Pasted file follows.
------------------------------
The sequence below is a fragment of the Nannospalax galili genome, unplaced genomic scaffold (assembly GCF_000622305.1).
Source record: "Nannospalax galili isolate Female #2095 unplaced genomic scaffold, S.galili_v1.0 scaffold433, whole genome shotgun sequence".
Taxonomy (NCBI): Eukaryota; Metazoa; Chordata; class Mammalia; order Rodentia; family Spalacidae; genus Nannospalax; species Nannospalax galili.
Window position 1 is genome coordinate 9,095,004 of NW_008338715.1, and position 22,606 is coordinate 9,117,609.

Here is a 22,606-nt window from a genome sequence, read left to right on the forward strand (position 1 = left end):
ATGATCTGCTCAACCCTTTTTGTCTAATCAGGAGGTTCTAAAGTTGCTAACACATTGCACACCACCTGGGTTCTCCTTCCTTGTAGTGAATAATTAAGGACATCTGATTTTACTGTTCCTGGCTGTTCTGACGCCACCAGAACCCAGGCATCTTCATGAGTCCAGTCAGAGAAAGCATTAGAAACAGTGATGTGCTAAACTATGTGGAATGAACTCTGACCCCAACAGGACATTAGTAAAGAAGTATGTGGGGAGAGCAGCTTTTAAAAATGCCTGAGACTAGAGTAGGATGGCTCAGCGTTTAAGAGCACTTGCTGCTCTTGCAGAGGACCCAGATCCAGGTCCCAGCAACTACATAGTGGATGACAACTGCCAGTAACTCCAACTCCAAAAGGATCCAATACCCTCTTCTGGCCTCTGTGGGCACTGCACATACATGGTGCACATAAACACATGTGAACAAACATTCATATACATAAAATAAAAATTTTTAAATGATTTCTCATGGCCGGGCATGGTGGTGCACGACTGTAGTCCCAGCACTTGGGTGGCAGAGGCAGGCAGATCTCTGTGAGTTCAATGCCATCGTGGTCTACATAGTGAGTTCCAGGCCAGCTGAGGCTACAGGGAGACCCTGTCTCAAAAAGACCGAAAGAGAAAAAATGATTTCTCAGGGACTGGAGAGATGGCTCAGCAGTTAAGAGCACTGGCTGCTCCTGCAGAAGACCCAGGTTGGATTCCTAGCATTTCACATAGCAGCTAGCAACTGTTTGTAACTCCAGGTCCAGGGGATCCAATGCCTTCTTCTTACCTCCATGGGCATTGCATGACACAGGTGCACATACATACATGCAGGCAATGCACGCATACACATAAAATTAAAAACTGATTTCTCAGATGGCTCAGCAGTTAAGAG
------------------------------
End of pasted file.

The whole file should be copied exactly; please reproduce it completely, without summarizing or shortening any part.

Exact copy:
The sequence below is a fragment of the Nannospalax galili genome, unplaced genomic scaffold (assembly GCF_000622305.1).
Source record: "Nannospalax galili isolate Female #2095 unplaced genomic scaffold, S.galili_v1.0 scaffold433, whole genome shotgun sequence".
Taxonomy (NCBI): Eukaryota; Metazoa; Chordata; class Mammalia; order Rodentia; family Spalacidae; genus Nannospalax; species Nannospalax galili.
Window position 1 is genome coordinate 9,095,004 of NW_008338715.1, and position 22,606 is coordinate 9,117,609.

Here is a 22,606-nt window from a genome sequence, read left to right on the forward strand (position 1 = left end):
ATGATCTGCTCAACCCTTTTTGTCTAATCAGGAGGTTCTAAAGTTGCTAACACATTGCACACCACCTGGGTTCTCCTTCCTTGTAGTGAATAATTAAGGACATCTGATTTTACTGTTCCTGGCTGTTCTGACGCCACCAGAACCCAGGCATCTTCATGAGTCCAGTCAGAGAAAGCATTAGAAACAGTGATGTGCTAAACTATGTGGAATGAACTCTGACCCCAACAGGACATTAGTAAAGAAGTATGTGGGGAGAGCAGCTTTTAAAAATGCCTGAGACTAGAGTAGGATGGCTCAGCGTTTAAGAGCACTTGCTGCTCTTGCAGAGGACCCAGATCCAGGTCCCAGCAACTACATAGTGGATGACAACTGCCAGTAACTCCAACTCCAAAAGGATCCAATACCCTCTTCTGGCCTCTGTGGGCACTGCACATACATGGTGCACATAAACACATGTGAACAAACATTCATATACATAAAATAAAAATTTTTAAATGATTTCTCATGGCCGGGCATGGTGGTGCACGACTGTAGTCCCAGCACTTGGGTGGCAGAGGCAGGCAGATCTCTGTGAGTTCAATGCCATCGTGGTCTACATAGTGAGTTCCAGGCCAGCTGAGGCTACAGGGAGACCCTGTCTCAAAAAGACCGAAAGAGAAAAAATGATTTCTCAGGGACTGGAGAGATGGCTCAGCAGTTAAGAGCACTGGCTGCTCCTGCAGAAGACCCAGGTTGGATTCCTAGCATTTCACATAGCAGCTAGCAACTGTTTGTAACTCCAGGTCCAGGGGATCCAATGCCTTCTTCTTACCTCCATGGGCATTGCATGACACAGGTGCACATACATACATGCAGGCAATGCACGCATACACATAAAATTAAAAACTGATTTCTCAGATGGCTCAGCAGTTAAGAG